I’m not going to lie though. Watching Ascendance of a Bookworm can be a bit of a chore sometimes due to its repetitive story nature. Most of the episodes revolves with the same concept of storytelling and recycled themes. With each passing episode, it’s easy to see how slowed pace the show is. Unlike most isekai, you won’t find much action. This actually feels more like a coming-of-age slice of life but taking place in fictional fantasy world. There’s a balanced amount of drama and comedy that shouldn’t be overlooked. The drama comes from Myne living her new life but often facing obstacles when she isn’t prepared for. Meanwhile, the comedy comes from Myne’s own imaginative mind that often takes the shape of cartoonish skits. I mean, she is a child after all and her imaginations are limitless. It’s often played for laughs but also shows how open minded she can be. For a bookworm, she definitely shows exactly why she loves books.
As someone who has read the novels, the 14-episode anime adaptations serves more as a baseline to get viewers into the franchise. Make no mistake though, there’s definitely more that I wish to see being adapted. But on the plus side, I do welcome studio Ajia-Do’s effort into making the show as colorful and vibrant as it can be. As an anime that doesn’t rely on magic, the show tells some surprising amount of choreography with the body language and character designs. In fact, characters looks like they belong in this setting with their simple clothing and everyday lifestyle. The most noticeable character is protagonist Myne. Designed with a frail and petite look, there’s no doubt people will see vulnerability in her character. Also, I would also give praise to the voice acting to her character as taking on the role of a child is no easy task. Yet, voice actress Yuka Iguchi is able to portray Myne perfectly. It’s exactly how I pictured Myne as a character bought to life in animated form.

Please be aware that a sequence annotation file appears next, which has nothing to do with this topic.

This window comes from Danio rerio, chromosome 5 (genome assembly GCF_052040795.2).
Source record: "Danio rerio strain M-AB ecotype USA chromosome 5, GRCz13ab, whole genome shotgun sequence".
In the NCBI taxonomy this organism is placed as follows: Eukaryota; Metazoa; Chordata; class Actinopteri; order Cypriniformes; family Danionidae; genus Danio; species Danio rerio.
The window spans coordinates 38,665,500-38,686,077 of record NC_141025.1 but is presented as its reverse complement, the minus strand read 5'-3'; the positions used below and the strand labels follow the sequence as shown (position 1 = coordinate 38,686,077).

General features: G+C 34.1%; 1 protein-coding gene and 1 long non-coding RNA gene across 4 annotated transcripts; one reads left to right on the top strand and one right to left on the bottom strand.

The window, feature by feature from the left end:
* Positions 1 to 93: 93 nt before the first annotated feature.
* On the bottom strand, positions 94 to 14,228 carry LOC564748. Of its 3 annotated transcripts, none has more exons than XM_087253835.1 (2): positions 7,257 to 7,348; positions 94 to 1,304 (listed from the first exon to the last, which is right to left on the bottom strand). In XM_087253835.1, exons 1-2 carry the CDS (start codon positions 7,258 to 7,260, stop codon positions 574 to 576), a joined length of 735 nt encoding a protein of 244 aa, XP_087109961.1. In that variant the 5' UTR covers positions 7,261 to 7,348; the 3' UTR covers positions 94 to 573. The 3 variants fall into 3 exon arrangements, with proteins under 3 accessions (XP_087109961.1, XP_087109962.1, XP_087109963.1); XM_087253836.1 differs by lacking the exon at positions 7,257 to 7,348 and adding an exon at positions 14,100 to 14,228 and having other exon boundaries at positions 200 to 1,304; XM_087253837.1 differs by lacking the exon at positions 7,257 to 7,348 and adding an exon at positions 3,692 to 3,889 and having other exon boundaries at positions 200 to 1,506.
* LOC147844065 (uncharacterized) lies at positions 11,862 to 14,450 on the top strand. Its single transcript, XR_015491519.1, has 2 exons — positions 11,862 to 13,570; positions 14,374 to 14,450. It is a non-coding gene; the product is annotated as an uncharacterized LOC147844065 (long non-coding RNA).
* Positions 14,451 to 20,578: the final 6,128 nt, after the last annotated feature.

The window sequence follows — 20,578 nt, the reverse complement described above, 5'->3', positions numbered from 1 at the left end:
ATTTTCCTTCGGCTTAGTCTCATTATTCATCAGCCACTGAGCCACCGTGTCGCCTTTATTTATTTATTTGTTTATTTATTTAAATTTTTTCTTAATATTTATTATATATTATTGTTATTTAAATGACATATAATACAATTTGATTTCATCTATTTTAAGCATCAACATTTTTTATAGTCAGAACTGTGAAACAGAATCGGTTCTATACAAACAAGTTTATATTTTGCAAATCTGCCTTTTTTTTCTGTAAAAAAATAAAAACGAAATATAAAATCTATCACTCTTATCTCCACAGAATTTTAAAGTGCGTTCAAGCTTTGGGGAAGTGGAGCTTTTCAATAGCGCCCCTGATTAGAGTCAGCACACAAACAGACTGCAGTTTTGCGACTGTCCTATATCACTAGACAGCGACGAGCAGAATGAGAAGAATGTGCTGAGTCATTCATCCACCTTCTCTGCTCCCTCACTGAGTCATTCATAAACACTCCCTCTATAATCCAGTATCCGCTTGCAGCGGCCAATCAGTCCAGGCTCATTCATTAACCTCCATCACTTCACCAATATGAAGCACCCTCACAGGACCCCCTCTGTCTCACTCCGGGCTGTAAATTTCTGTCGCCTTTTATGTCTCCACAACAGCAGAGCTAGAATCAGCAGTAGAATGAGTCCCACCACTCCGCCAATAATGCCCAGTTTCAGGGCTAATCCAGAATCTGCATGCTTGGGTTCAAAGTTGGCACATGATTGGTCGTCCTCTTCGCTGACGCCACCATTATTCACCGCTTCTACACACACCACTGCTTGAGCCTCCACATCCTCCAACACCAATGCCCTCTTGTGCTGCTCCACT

If you’re a fan of isekai anime, this may be something unorthodox that you’re not used to. Rather than a decorating itself as a fantasy adventure, Ascendence of a Bookworm explores more of the mundane life of a bookworm. I can’t say it’s easy to recommend this show with the story’s slow pacing. But if you want a different type of isekai than what you see too often these days, then this anime might just surprise you.